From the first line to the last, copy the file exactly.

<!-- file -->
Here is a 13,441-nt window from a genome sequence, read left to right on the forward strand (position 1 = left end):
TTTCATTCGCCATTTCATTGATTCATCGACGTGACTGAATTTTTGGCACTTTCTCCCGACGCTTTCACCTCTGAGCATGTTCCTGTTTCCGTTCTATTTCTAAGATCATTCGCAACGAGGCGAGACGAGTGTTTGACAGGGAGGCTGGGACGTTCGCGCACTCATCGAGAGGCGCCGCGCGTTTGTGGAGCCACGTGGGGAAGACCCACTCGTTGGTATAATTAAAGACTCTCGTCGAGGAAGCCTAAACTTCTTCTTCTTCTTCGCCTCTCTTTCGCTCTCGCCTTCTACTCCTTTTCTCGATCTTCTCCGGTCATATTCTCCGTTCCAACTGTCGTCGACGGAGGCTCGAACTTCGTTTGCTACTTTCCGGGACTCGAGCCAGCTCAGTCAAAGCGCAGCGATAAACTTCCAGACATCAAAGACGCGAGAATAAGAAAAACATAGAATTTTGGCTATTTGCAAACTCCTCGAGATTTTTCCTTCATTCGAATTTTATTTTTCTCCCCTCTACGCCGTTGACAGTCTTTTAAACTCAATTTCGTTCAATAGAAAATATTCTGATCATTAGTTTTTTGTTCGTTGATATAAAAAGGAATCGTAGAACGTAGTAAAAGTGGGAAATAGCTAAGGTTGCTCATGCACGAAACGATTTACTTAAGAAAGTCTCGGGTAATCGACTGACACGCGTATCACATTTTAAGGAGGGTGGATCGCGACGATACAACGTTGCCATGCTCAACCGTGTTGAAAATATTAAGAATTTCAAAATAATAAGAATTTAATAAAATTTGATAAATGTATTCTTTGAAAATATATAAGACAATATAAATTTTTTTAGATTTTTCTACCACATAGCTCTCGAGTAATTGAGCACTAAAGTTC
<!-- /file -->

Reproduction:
Here is a 13,441-nt window from a genome sequence, read left to right on the forward strand (position 1 = left end):
TTTCATTCGCCATTTCATTGATTCATCGACGTGACTGAATTTTTGGCACTTTCTCCCGACGCTTTCACCTCTGAGCATGTTCCTGTTTCCGTTCTATTTCTAAGATCATTCGCAACGAGGCGAGACGAGTGTTTGACAGGGAGGCTGGGACGTTCGCGCACTCATCGAGAGGCGCCGCGCGTTTGTGGAGCCACGTGGGGAAGACCCACTCGTTGGTATAATTAAAGACTCTCGTCGAGGAAGCCTAAACTTCTTCTTCTTCTTCGCCTCTCTTTCGCTCTCGCCTTCTACTCCTTTTCTCGATCTTCTCCGGTCATATTCTCCGTTCCAACTGTCGTCGACGGAGGCTCGAACTTCGTTTGCTACTTTCCGGGACTCGAGCCAGCTCAGTCAAAGCGCAGCGATAAACTTCCAGACATCAAAGACGCGAGAATAAGAAAAACATAGAATTTTGGCTATTTGCAAACTCCTCGAGATTTTTCCTTCATTCGAATTTTATTTTTCTCCCCTCTACGCCGTTGACAGTCTTTTAAACTCAATTTCGTTCAATAGAAAATATTCTGATCATTAGTTTTTTGTTCGTTGATATAAAAAGGAATCGTAGAACGTAGTAAAAGTGGGAAATAGCTAAGGTTGCTCATGCACGAAACGATTTACTTAAGAAAGTCTCGGGTAATCGACTGACACGCGTATCACATTTTAAGGAGGGTGGATCGCGACGATACAACGTTGCCATGCTCAACCGTGTTGAAAATATTAAGAATTTCAAAATAATAAGAATTTAATAAAATTTGATAAATGTATTCTTTGAAAATATATAAGACAATATAAATTTTTTTAGATTTTTCTACCACATAGCTCTCGAGTAATTGAGCACTAAAGTTC